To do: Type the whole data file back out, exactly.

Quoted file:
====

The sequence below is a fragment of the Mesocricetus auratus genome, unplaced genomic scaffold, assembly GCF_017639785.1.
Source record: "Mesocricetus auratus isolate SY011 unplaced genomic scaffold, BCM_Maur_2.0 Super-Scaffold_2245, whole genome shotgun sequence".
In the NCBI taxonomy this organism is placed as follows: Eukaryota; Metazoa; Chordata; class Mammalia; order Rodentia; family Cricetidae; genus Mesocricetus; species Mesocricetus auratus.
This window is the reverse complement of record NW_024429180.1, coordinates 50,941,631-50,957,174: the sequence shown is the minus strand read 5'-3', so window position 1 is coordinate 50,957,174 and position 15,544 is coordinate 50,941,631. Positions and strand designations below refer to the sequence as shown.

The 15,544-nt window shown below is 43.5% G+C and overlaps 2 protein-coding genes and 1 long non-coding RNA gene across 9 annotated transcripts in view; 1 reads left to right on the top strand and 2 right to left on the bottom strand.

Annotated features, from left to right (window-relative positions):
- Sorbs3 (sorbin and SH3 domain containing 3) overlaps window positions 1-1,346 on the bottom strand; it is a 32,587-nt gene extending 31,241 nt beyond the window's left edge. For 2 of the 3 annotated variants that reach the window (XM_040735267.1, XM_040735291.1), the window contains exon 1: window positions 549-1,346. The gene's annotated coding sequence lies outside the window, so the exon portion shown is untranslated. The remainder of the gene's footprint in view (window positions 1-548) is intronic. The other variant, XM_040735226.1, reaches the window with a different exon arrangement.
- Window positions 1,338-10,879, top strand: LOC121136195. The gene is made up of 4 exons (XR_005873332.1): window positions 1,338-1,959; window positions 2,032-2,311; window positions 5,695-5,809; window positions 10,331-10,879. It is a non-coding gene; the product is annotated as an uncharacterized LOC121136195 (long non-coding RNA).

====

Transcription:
The sequence below is a fragment of the Mesocricetus auratus genome, unplaced genomic scaffold, assembly GCF_017639785.1.
Source record: "Mesocricetus auratus isolate SY011 unplaced genomic scaffold, BCM_Maur_2.0 Super-Scaffold_2245, whole genome shotgun sequence".
In the NCBI taxonomy this organism is placed as follows: Eukaryota; Metazoa; Chordata; class Mammalia; order Rodentia; family Cricetidae; genus Mesocricetus; species Mesocricetus auratus.
This window is the reverse complement of record NW_024429180.1, coordinates 50,941,631-50,957,174: the sequence shown is the minus strand read 5'-3', so window position 1 is coordinate 50,957,174 and position 15,544 is coordinate 50,941,631. Positions and strand designations below refer to the sequence as shown.

The 15,544-nt window shown below is 43.5% G+C and overlaps 2 protein-coding genes and 1 long non-coding RNA gene across 9 annotated transcripts in view; 1 reads left to right on the top strand and 2 right to left on the bottom strand.

Annotated features, from left to right (window-relative positions):
- Sorbs3 (sorbin and SH3 domain containing 3) overlaps window positions 1-1,346 on the bottom strand; it is a 32,587-nt gene extending 31,241 nt beyond the window's left edge. For 2 of the 3 annotated variants that reach the window (XM_040735267.1, XM_040735291.1), the window contains exon 1: window positions 549-1,346. The gene's annotated coding sequence lies outside the window, so the exon portion shown is untranslated. The remainder of the gene's footprint in view (window positions 1-548) is intronic. The other variant, XM_040735226.1, reaches the window with a different exon arrangement.
- Window positions 1,338-10,879, top strand: LOC121136195. The gene is made up of 4 exons (XR_005873332.1): window positions 1,338-1,959; window positions 2,032-2,311; window positions 5,695-5,809; window positions 10,331-10,879. It is a non-coding gene; the product is annotated as an uncharacterized LOC121136195 (long non-coding RNA).